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Creating Raging Winds in AW 4.1
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Creating Raging Winds in AW 4.1


Example of prototype wind, source, FaerieD world

This tutorial is intended to take you through the process of creating fairly realistic, windy weather in ActiveWorlds 4.1.

As you can see from the screenshot above, it uses vastly oversized particle fountains which whip around you in three dimensions, to do this.

The wind thustly does not ruffle leaves, or bend and sway trees as wind should, but, it can create clouds of fog, mist or dust billowing across a scene in front of, behind and around you, in a fashion that at least makes you feel like the wind is blowing.

Creating a Particle Fountain

In order to create wind, we first need to create a particle fountain. In case you are not familiar on how to do this, we will cover it here. Please note, you will need both 'z-object' and '41 object' rights in the world you are in, to create a particle fountain.

We begin by choosing a model, any model, exactly the same as building a normal object. It does not matter what the object is, as we will not be keeping it. We just require the XYZ spatial co-ordinates of the model to place our fountain emitter. Take care placing this just right, as this is the last time placement will be so easy.

When you are satisfied, right-click it to edit it again, only this time, you are turning it into a particle fountain, so as shown in figure 1, click on the 'type' dropdown above the object name, to be presented with a list of options. In this case, you chose Particle Emitter. At this point, the whole build menu box morphs into a new particle fountain menu box, with two screens full of options.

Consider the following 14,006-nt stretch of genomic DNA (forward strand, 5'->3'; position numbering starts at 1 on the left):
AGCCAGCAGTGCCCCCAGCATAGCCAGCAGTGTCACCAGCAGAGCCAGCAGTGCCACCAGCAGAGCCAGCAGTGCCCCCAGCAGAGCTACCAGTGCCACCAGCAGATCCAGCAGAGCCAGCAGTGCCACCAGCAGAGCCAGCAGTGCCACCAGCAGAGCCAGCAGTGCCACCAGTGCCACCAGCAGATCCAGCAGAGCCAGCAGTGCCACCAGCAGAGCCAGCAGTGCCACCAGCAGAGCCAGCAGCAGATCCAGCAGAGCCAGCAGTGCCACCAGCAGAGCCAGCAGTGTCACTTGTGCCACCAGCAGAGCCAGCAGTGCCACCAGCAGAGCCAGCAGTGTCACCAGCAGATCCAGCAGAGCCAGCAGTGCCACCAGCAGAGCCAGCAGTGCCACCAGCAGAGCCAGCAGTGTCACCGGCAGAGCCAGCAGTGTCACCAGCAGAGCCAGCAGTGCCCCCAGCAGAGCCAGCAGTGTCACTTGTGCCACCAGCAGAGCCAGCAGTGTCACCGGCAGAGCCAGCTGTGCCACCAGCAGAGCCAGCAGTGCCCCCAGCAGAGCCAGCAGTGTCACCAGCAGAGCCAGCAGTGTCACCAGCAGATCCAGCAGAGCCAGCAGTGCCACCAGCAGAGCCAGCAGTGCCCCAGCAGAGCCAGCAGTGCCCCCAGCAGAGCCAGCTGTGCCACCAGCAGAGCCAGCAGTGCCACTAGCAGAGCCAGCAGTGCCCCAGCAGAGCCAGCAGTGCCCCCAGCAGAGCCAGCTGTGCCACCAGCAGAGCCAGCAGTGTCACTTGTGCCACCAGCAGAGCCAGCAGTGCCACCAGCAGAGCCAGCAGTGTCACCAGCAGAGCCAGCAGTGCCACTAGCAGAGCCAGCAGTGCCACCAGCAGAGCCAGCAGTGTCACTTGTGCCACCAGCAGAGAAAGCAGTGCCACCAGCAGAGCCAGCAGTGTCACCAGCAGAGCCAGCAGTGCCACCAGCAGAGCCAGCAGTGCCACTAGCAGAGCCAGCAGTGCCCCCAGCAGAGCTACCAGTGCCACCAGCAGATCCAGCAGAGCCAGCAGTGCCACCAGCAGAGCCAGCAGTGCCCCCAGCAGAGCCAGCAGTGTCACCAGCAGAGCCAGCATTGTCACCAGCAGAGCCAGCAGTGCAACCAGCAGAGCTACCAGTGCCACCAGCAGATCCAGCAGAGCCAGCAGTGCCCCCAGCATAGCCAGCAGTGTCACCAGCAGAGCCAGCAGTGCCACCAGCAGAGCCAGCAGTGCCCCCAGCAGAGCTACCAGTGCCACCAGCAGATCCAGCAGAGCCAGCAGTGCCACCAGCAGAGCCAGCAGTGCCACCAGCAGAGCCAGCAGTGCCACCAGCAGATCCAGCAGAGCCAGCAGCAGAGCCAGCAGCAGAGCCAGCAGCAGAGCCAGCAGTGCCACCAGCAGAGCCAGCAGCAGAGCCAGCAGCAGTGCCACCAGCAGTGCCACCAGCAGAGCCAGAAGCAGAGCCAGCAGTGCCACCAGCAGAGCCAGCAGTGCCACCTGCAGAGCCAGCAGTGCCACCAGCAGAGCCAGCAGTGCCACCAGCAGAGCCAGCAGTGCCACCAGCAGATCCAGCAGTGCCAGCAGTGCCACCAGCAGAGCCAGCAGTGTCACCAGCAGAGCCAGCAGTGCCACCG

The Build menu with Type option

Ignoring those options for a second, if you would like to click on the graphical screen away from the new particle fountain, you will see it apparently vanish. This is because you have not created any particles yet, just a fountain nozzle, and that, is invisible - nothing to right-click. Instead, right-click on an object nearby, to bring the build menu back up. You will notice a pink P has appeared over your particle fountain. Right-click on this to edit your particle fountain.

You cannot edit a particle fountain unless you are already in build mode.

As we are creating wind, we will need to place the nozzle upwind, as it will be the source point the wind blows from. Ideally it should be parked out of easy sight, say behind a tree or boulder, Don't park it IN a tree or boulder, as we still need to edit it, to tell it what to do. If you like, you can do that later.

For now, right-click on the particle fountain again if you left build mode, and let's start to set the options for wind.


The Particle Build Menu

Particle Types

The first thing to do is to decide what type of fountain we would like. To do this, click on the drop down list labelled "Particle type". Here you will have a menu with four different types of particles:

Sprite

Sprite fountains use raw textures to create the effects. After choosing this, you fill the fountain's asset list with jpeg, gif or png filenames to use to create your particle effects.

Facer

This fountain literally uses facers - texture files set so they always face towards you as you move. This enables seeming volumetric effects with few particles, that always appear to be facing the user - no matter how many users there are.

Flat Panel